Two second round picks in a draft projected to be the weakest draft since 2000 make Draft Day unusually insignificant for the Clippers. Most years, the Clippers have a high pick, with hopes that whomever they select will provide an answer for the team’s future. Although, considering the Clippers draft history, maybe it’s better that we’re not hoping for a savior to rush out of the Green Room, shake David Stern’s hand and put on a Clipper hat.
Thankfully, this Clipper team actually has two already great players that they can build around in Blake Griffin and Eric Gordon, and now, the Clippers just need very good complementary players to fill in and take that role. While that’s a high order to ask from a second round pick, there have been some second rounders that have turned into solid players, sometimes spectacular.
Obviously, there are no guarantees in the second round, but there’s still potential. Here’s a look in at the second round successes since 2005.
Landry Fields (39th, Knicks): 4 year college player at Stanford, he became a fan favorite with the Knicks in his first season. He was a fantastic rebounder for his position, pulling in 6.4 rebounds per game at the shooting guard position and he also provided almost ten points per game and a good three point shooting touch to balance out the doubles on Amar’e.
(I’m still holding out hope for Willie Warren.)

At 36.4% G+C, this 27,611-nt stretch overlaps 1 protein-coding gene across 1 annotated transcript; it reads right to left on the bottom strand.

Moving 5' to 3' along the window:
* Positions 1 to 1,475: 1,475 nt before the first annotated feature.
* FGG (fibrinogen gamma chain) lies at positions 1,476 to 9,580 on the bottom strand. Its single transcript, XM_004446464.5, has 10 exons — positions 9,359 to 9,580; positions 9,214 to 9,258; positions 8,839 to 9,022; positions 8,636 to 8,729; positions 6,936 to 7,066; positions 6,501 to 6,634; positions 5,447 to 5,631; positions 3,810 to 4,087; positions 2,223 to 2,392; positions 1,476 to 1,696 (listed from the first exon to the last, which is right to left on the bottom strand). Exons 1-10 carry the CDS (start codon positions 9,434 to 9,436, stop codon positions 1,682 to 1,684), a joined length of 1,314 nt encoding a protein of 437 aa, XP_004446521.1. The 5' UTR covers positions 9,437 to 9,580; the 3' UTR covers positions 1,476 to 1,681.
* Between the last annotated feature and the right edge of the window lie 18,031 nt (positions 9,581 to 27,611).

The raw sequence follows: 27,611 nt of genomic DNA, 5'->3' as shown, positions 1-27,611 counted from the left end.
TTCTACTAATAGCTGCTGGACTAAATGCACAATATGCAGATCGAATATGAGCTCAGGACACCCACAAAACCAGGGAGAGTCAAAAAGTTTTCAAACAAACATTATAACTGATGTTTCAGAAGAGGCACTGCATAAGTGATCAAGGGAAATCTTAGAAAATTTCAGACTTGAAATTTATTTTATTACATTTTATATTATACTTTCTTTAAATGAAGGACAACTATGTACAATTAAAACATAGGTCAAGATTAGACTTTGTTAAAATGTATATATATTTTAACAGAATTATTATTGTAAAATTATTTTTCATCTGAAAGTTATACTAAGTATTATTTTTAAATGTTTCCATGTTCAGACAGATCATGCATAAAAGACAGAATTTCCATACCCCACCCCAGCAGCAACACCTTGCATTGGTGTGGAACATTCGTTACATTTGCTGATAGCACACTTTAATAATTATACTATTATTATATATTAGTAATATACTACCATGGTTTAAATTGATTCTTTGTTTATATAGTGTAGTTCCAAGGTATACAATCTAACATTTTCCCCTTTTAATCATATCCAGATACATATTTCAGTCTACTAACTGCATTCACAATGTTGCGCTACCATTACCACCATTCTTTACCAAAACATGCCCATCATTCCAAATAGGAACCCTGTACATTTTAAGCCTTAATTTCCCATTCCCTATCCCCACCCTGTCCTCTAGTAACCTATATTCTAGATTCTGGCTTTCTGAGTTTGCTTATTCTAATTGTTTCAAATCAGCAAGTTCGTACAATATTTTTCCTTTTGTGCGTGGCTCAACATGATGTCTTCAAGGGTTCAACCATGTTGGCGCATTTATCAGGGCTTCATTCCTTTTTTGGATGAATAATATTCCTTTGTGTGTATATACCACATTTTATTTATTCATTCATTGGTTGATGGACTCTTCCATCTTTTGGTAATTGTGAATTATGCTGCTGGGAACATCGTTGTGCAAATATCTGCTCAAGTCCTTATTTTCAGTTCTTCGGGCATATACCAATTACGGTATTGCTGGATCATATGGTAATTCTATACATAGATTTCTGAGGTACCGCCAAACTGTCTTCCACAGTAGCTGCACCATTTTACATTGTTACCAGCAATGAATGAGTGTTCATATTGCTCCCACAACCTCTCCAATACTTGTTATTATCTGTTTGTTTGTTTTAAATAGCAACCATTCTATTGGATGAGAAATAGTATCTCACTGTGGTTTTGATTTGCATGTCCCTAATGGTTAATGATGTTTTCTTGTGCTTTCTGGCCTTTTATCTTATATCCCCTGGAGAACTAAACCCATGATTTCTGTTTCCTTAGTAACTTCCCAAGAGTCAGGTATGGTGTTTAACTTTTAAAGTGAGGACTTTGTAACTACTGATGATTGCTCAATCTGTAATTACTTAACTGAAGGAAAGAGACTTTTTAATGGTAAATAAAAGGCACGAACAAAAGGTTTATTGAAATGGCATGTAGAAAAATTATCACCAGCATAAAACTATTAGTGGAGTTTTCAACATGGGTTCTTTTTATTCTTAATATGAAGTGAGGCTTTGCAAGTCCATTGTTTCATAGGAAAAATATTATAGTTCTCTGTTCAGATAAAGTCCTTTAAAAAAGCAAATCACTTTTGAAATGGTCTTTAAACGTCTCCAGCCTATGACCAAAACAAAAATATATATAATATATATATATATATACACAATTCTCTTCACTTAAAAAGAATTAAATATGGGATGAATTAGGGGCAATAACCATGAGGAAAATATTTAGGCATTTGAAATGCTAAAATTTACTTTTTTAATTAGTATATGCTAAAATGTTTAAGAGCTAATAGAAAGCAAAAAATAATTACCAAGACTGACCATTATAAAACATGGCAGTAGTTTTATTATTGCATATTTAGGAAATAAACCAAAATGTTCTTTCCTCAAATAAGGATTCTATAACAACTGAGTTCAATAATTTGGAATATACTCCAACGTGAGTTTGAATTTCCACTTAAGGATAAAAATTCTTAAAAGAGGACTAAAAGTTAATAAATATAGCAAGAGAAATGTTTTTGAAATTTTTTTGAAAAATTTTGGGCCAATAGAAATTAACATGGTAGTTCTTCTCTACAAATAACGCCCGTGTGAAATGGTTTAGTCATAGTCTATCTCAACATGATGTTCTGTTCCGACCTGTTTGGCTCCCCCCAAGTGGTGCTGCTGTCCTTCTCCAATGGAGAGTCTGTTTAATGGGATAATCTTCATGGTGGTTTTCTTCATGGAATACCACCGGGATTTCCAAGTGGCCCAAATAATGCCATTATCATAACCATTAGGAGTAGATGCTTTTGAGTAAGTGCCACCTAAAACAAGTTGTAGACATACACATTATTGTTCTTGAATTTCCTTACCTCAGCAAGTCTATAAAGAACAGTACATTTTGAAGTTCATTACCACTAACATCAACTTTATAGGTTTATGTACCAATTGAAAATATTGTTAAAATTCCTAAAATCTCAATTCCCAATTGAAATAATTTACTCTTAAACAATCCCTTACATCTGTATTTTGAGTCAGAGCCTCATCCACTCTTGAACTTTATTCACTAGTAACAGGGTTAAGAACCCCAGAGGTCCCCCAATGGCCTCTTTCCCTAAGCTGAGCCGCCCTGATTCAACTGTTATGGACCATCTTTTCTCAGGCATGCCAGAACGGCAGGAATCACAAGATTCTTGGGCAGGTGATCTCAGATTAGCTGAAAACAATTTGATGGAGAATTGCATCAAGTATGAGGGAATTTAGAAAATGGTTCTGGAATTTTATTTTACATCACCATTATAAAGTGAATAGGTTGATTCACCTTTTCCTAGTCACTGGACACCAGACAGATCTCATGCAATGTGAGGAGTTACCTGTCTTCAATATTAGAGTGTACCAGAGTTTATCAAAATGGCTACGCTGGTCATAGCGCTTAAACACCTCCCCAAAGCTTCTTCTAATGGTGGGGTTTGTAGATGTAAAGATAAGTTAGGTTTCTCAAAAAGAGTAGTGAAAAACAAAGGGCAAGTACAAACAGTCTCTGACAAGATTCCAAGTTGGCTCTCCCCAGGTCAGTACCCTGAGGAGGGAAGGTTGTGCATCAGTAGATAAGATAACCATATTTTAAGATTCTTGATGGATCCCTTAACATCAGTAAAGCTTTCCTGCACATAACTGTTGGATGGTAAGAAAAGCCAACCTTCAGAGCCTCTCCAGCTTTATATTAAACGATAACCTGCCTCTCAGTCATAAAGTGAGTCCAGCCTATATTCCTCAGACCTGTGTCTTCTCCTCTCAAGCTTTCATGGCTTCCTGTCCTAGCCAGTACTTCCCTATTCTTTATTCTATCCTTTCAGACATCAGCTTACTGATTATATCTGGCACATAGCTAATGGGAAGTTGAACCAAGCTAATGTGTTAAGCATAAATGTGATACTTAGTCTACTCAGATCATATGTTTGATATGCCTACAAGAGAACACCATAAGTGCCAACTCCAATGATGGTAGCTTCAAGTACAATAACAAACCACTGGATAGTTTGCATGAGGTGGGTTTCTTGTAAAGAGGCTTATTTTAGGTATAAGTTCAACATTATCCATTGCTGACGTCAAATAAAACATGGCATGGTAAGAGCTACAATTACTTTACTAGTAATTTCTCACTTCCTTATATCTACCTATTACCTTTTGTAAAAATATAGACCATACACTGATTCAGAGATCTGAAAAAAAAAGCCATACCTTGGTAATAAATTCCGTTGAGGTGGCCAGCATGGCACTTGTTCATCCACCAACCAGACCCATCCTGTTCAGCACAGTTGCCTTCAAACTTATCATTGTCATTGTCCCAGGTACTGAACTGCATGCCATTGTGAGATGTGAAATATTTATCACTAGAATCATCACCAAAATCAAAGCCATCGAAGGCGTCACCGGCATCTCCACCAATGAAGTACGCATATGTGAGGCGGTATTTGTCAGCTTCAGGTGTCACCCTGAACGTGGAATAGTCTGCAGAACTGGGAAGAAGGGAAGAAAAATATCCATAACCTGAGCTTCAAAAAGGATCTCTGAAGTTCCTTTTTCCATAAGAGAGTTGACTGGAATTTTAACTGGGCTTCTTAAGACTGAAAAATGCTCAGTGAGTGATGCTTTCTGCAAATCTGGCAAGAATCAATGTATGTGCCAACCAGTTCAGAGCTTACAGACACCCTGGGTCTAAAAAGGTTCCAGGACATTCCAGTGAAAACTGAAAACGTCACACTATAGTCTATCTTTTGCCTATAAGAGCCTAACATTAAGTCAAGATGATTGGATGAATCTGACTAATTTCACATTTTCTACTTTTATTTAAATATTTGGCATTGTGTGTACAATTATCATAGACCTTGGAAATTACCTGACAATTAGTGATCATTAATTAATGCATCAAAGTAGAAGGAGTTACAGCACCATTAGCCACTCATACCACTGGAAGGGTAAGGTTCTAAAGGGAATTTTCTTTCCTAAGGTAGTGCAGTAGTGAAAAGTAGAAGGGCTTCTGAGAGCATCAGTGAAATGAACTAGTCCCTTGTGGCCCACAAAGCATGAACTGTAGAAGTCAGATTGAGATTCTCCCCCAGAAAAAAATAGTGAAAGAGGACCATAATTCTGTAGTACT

Sam Young (36th, Grizzlies): Maybe you haven’t heard of him, but he was a key contributor on this year’s shockingly good Grizzlies team (as well as the winner of John Hollinger’s MIP award).
DaJuan Blair (37th, Spurs): Sure his knees were without his ‘CLs, but the guy was a flat out beast on the glass for Pittsburgh. Completely shocking that he didn’t get selected in the second round until 37.
Jonas Jerebko (39th, Pistons): He was out this year, but in his first year with the Pistons, the Swedish forward posted 9.3 points and 6.0 rebounds.
Jodie Meeks (41st, Bucks): Traded to the Sixers, Meeks found his niche as the sharp shooting small forward. He averaged 10 points on almost 40 percent shooting this season.
Marcus Thornton (43rd, Heat): Thornton arrived in New Orleans and tore it up right from the start as their instant offense off the bench. He averaged 14.5 points per game in his first season, but he found his home in Sacramento, where he averaged 21.3 points per game.
Chase Budinger (44th, Rockets): Once considered a first rounder, Budinger slipped down to the second round, where the Rockets snatched him up. He has averaged 9.4 points off the bench for his career, but his per 36 minute averages suggest that he could become a more integral player for their team (15.9 points).
Mario Chalmers (34th, Heat): He almost helped the Heat win a ring this year. Plays solid defense, even if his offense can induce head scratching at times. Still, he has averaged 8 points for his career on 35 percent shooting from three.
DeAndre Jordan (35th, Clippers): Okay, so everyone has their opinion on DeAndre. At the time he was thought to be a lottery talent, but he slipped to the Clippers due to his unformed game. Still has a long way to go, but he’s made significant progress this year and a steal in the second round.
Luc Richard Mbah a Moute (37th, Bucks): Not the best offensive player (that’s putting it lightly), but he’s a rangey defender capable of guarding 3-4 positions. Not a bad guy to have on your team.